- Motorcycle handling.
- Lean angle.
- Ground clearance.
Some of the following issues may show up when you lower your motorcycle seat by lowering the suspension.
- The ground clearance is reduced and this will affect the functions of the shock absorber.
- The leverage ratio of the suspension linkage is changed. The results of this can be unpredictable.
- The rear tire is moved close to the fender without modifying the rear shock absorber and this can make the rear tire touch the fender on bigger bumps and may lead to a crash.
- The clearance between the front tire and the fender is reduced and the tire can hit the fender when going on bumps which may lead to a crash.
- Taking a pillion rider will further aggravate the above problems.
4. Shorten the Suspension
Another option is to shorten the rear shock absorber and front forks, either by shortening the existing shock absorbers or replacing the existing shock absorbers with a shorter one available in the aftermarket.
This is the best and the safest way to lower the suspension of your motorcycle, however, you should entrust the work to an expert suspension mechanic to shorten the front suspension fork and the rear shock absorber internally.
This method is better (and gives you better riding quality) than changing the linkage (dog bone) but will cost you more.
Normally dual-sport and adventure motorcycles will have more than sufficient suspension travel for an occasional off-road rider.
You may be able to forgo a part of the suspension travel to achieve a lower seat height. Reducing the suspension travel on the rear shock absorber and front forks can be done by the expert suspension mechanic.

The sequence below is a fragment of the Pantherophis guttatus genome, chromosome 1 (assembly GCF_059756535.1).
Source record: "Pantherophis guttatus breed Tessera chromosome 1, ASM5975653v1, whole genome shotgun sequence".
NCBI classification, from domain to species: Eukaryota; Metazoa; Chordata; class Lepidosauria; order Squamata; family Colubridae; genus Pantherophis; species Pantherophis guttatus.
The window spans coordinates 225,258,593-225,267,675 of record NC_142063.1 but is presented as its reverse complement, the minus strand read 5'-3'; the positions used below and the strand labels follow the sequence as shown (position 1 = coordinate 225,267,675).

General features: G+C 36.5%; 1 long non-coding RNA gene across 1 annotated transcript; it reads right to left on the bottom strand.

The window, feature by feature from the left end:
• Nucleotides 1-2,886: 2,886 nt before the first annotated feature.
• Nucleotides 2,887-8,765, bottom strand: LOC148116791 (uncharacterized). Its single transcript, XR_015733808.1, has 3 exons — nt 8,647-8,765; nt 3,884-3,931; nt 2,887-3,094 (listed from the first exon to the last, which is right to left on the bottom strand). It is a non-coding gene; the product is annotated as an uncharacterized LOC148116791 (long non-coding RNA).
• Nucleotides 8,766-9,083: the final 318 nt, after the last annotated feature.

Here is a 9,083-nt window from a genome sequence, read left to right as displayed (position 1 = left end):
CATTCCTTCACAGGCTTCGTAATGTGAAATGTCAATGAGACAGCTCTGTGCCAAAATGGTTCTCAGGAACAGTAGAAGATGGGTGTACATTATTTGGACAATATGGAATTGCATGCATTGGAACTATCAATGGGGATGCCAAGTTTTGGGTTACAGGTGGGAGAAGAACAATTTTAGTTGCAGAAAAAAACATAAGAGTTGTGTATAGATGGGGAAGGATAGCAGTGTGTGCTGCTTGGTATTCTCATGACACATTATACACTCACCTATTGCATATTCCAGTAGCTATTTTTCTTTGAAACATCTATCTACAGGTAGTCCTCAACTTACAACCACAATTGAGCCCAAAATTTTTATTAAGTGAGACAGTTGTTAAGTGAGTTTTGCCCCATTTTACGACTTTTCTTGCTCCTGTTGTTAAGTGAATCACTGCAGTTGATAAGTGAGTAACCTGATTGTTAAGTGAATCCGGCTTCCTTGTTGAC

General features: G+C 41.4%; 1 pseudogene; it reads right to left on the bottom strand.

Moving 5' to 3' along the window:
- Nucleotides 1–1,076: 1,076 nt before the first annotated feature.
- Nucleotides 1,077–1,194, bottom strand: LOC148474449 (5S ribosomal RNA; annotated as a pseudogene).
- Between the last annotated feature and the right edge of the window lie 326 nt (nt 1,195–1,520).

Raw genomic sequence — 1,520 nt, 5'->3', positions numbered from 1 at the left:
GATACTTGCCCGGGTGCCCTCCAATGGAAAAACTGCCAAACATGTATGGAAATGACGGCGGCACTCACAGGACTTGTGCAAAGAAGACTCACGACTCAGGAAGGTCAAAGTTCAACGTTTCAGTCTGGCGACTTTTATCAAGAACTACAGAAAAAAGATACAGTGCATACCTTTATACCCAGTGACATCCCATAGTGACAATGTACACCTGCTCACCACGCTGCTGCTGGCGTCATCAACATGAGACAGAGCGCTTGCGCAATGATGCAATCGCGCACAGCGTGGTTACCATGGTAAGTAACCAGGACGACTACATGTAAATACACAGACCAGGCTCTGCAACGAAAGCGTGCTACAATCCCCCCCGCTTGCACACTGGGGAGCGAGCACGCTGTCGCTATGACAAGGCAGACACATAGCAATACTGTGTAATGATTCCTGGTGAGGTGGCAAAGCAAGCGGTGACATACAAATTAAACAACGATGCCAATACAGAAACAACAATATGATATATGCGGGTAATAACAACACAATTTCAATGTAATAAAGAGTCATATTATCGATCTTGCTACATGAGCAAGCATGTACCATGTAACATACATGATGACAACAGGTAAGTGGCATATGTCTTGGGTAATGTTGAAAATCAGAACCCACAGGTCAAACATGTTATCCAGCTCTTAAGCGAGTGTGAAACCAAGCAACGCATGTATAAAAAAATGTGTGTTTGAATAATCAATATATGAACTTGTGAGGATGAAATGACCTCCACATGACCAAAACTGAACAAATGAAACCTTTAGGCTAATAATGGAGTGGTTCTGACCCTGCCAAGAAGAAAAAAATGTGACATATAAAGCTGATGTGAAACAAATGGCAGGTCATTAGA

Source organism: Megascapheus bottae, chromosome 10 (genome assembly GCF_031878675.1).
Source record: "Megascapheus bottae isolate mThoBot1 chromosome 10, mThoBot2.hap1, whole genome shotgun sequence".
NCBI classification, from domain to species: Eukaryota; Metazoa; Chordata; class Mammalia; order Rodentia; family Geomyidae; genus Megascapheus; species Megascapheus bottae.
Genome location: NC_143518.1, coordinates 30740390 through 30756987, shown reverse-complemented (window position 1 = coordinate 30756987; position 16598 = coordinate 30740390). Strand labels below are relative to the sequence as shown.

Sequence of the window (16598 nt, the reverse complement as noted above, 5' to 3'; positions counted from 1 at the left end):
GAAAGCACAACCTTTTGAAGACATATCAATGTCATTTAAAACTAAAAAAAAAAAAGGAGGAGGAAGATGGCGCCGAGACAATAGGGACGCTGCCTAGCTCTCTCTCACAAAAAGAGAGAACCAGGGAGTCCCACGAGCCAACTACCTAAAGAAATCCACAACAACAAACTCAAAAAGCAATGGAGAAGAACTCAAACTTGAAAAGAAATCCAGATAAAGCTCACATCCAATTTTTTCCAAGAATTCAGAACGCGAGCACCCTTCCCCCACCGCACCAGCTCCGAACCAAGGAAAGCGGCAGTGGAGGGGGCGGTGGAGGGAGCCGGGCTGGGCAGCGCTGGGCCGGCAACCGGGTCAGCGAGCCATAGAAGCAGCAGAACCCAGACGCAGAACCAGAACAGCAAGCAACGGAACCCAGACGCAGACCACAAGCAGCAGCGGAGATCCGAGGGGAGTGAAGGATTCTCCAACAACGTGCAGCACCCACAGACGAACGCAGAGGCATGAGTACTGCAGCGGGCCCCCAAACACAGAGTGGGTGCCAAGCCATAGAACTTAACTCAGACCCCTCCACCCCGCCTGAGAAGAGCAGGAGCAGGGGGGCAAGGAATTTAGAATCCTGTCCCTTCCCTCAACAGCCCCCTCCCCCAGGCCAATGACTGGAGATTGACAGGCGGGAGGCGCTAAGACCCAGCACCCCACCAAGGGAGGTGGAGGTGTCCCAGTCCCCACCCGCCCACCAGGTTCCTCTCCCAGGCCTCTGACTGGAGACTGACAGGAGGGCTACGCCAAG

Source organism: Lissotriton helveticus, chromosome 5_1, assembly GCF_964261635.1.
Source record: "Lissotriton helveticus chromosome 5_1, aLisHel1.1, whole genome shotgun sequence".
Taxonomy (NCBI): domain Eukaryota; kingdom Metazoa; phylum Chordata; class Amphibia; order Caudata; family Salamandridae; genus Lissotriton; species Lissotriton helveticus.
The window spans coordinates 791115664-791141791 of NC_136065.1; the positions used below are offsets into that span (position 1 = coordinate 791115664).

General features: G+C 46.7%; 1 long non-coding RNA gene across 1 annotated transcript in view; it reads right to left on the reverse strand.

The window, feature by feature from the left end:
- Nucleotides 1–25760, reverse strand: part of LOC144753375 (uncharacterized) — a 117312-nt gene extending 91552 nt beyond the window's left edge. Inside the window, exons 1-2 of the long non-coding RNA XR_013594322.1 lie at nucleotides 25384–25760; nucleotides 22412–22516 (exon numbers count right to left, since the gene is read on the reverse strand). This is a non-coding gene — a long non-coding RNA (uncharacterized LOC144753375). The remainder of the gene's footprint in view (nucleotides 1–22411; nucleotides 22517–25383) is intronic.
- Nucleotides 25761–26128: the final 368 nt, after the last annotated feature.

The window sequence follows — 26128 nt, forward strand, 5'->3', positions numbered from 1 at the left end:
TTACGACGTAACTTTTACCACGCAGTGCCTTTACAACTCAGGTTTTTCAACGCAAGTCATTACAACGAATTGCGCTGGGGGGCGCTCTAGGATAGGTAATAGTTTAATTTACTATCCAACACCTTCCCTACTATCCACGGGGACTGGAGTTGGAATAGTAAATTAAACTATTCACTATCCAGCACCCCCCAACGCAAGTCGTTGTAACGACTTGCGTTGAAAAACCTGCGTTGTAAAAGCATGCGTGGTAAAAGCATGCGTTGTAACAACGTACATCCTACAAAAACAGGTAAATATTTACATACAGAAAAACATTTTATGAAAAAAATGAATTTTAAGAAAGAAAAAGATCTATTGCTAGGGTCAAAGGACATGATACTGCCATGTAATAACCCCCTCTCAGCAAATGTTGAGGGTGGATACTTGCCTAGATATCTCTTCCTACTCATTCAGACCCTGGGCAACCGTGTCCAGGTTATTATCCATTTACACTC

The mechanic should know the motorcycle geometry, riding dynamics, and has special tools for disassembling and assembling the related parts.
This is typically the safest way of lowering the seat and you will still be able to enjoy most all of the handling and fun of riding the original motorcycle.
When you get your shock absorbers shortened by a professional mechanic, it can be customized considering your specific height, weight, and riding style.
However, there is a reduction in ground clearance, and you must be careful when driving off-road or on bumpy roads.
Pros and Cons of Lowering a Motorcycle
Here are some pros and cons to consider for each method described above.
Pros of Adjusting Suspension Sag
There can be a marginal gain in the reduction of the seat height and the amount of gain depends on the rider’s weight.
Cons of Adjusting Suspension Sag
When not done by an expert, this can lead to:
- Sacrificing the clearance between the front fender and the lower triple clamp, wheel, and radiator.
- The front tire hitting the fender/lower triple clamp when going over big humps and may lead to a crash.
- The rear shock absorber becomes stiff and uncomfortable.